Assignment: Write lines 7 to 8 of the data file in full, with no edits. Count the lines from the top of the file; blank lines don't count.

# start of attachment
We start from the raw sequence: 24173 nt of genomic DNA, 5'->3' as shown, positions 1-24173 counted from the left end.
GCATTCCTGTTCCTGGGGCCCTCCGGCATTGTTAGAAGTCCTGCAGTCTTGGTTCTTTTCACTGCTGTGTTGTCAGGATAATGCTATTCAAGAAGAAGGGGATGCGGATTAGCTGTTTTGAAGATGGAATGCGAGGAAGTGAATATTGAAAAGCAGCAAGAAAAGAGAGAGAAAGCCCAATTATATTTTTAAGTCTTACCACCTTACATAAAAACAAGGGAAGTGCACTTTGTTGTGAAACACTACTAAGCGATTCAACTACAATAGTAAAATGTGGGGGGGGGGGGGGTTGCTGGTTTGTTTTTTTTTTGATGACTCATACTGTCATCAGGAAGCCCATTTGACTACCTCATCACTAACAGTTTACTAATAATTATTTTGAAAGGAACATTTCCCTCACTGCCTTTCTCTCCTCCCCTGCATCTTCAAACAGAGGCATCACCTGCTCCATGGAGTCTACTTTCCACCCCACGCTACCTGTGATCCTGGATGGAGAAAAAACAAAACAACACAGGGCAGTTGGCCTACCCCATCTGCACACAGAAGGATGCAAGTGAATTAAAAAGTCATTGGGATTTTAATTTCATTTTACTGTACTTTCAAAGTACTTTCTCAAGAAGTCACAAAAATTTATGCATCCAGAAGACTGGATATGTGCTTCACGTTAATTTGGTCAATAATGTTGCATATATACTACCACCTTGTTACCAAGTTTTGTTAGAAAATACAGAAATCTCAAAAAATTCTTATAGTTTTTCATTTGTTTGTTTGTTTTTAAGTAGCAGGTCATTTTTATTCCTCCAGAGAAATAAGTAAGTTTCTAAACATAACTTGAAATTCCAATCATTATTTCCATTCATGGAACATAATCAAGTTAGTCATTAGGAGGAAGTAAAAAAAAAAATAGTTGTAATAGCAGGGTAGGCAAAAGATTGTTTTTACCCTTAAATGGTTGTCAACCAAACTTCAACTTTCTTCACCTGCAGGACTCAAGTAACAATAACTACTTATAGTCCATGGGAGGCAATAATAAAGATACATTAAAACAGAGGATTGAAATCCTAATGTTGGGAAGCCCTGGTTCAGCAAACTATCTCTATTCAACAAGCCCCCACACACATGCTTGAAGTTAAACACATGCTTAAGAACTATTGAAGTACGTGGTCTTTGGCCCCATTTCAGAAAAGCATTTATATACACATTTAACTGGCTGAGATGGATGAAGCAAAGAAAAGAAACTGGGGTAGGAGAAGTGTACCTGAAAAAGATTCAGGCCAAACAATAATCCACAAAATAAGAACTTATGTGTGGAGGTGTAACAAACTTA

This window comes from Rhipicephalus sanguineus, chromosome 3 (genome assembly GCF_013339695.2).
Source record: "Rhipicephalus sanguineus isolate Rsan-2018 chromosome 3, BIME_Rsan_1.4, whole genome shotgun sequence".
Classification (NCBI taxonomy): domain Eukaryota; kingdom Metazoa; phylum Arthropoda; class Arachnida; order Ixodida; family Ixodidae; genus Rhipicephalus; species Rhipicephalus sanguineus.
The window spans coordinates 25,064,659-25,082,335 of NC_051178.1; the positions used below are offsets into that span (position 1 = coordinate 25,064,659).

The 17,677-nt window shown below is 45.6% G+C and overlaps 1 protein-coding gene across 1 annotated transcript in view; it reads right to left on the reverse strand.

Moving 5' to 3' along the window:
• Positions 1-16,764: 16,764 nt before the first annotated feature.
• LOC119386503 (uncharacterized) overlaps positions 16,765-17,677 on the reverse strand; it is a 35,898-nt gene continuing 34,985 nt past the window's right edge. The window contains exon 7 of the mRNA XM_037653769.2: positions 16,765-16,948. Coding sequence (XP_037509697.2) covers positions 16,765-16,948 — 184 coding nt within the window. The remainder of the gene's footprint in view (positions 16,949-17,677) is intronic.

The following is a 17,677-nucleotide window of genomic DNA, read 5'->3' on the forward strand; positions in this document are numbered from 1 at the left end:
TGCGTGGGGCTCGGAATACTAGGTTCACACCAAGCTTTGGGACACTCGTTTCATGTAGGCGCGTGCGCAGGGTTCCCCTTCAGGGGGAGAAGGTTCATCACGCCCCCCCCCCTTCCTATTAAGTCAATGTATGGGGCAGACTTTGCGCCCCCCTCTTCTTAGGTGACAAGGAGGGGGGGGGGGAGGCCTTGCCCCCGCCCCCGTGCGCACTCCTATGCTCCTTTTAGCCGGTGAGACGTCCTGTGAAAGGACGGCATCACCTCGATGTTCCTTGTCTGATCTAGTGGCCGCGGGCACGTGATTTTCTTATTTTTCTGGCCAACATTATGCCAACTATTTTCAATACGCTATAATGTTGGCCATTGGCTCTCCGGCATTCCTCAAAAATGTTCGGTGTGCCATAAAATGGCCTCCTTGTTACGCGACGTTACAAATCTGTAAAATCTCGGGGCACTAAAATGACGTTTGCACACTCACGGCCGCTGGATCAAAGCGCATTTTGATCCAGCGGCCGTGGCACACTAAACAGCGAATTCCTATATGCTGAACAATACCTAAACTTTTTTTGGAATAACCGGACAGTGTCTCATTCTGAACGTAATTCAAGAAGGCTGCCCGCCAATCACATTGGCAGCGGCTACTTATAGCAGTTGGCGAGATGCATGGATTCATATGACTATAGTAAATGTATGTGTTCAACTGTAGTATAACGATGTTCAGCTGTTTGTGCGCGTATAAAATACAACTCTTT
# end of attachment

The 17,677-nt window shown below is 45.6% G+C and overlaps 1 protein-coding gene across 1 annotated transcript in view; it reads right to left on the reverse strand.

Moving 5' to 3' along the window: